SE: I’m not sure which scenes will hold tension for a reader, but for me the most difficult scenes are the early ones, when she was calling me from across the country and reaching out for help. Those are tough memories. The later scenes, in her house, when I saw how she was living, followed by our time together in New Orleans, when we talked about her hopes for the future, are also hard for me to read. I was finally able to see the tragedy of her life from the point of view of an adult, rather than that of a young girl. It’s also hard to read those particular scenes because that was the last time I saw her in person.


TJE: This essay walks a very difficult line between sentiment and the sentimental, as well as the concepts of nostalgia and gratitude. How do you think you were able to keep the essay from turning to a sentimental piece that only speaks to you? What did you have to do in order to veer “Jesse Lee” away from feeling overly-nostalgic?

SE: I never viewed the piece as nostalgic or sentimental. Some of the subject matter–domestic abuse, drug abuse, etc., prevents the piece from veering too far in that direction. At least I hope it does. Long-term friendships often aren’t pretty. Discovering difficult things about yourself, or another person, can be painful. I think that if you write from a place of absolute truth, or as close to that as you can, you can avoid crossing that line.


TJE: Is there a novel or memoir you think best conveys and discusses female relationships?

SE: Truth & Beauty by Ann Patchett, is a wonderful memoir about friendship and loss. Anne Lamott has written at length about the loss of her best friend, Pam, in several of her books, which I’ve always found inspiring. In terms of novels, Margaret Atwood’s Handmaid’s Tale touches on several themes relating to abuse and friendship, among other things. In Snow Flower and the Secret Fan, Lisa See explores female friendships that survive difficult circumstances, as does Khaled Hosseini in A Thousand Splendid Suns.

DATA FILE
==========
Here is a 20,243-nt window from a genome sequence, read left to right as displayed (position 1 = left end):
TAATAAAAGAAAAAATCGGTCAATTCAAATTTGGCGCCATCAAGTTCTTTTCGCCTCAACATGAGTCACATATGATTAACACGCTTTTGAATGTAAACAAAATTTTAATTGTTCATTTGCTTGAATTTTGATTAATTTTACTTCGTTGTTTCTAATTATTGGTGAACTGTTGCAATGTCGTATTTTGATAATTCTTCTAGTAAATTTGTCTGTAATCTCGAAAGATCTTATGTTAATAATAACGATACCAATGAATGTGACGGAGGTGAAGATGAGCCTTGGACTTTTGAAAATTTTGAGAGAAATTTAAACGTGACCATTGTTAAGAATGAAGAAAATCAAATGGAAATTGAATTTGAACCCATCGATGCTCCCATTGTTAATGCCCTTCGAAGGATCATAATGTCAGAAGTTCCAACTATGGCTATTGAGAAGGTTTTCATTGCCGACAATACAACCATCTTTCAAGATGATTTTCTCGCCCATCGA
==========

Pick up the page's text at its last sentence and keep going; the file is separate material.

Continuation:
TJE: Is there anything else you would like to share?

SE: I’m glad you used the word “gratitude” earlier. When I read the piece now, especially since Jesse’s death, I feel an enormous sense of gratitude and peace having had her as my friend, regardless of the difficulties we faced.


TJE: What are you working on now?

SE: I’m working on my first novel, which has been a huge challenge because I’d never written fiction before. I also have several short stories and essays that are in the very early stages.


Sandy Ebner lives and writes in Northern California. Her essays cover a variety of topics and have been published, or are forthcoming, in the San Francisco Chronicle, Dead Mule School of Southern Literature, Connotation Press: An Online Artifact, and other publications. Her essay, “The Clothes I Was Wearing” was named a finalist in both the 2012 Press 53 Open Awards and the 2012 Glass Woman Prize, in addition to being nominated for a Pushcart Prize. She holds a Bachelor’s Degree in Journalism from Cal State University, and is an alumna of the Community of Writers at Squaw Valley. She is working on her first novel.



Chelsey Clammer
Chelsey Clammer is the author of the award-winning essay collection, Circadian (Red Hen Press, 2017) and BodyHome (Hopewell Publications, 2015). Her work has appeared in Salon, The Rumpus, Hobart, Brevity, McSweeney’s Internet Tendency, The Normal School and Black Warrior Review. She teaches online writing classes with WOW! Women On Writing and is a freelance editor. Her next collection of essays, Human Heartbeat Detected, is forthcoming (Fall 2022) from Red Hen Press.

2 Replies to “SPOTLIGHT | Sandy Ebner”

  1. Another powerful story about female friendship I recommend is “Dear Thief” by Samantha Harvey. There wasn’t a false note in it, and because it was written as a letter it has an intimate feel to it I’ve never experienced short of stolen glimpses into a friend’s diary. The relationship between these two women is anything but pretty but the book itself has passages that read like poetry without the least self-consciousness.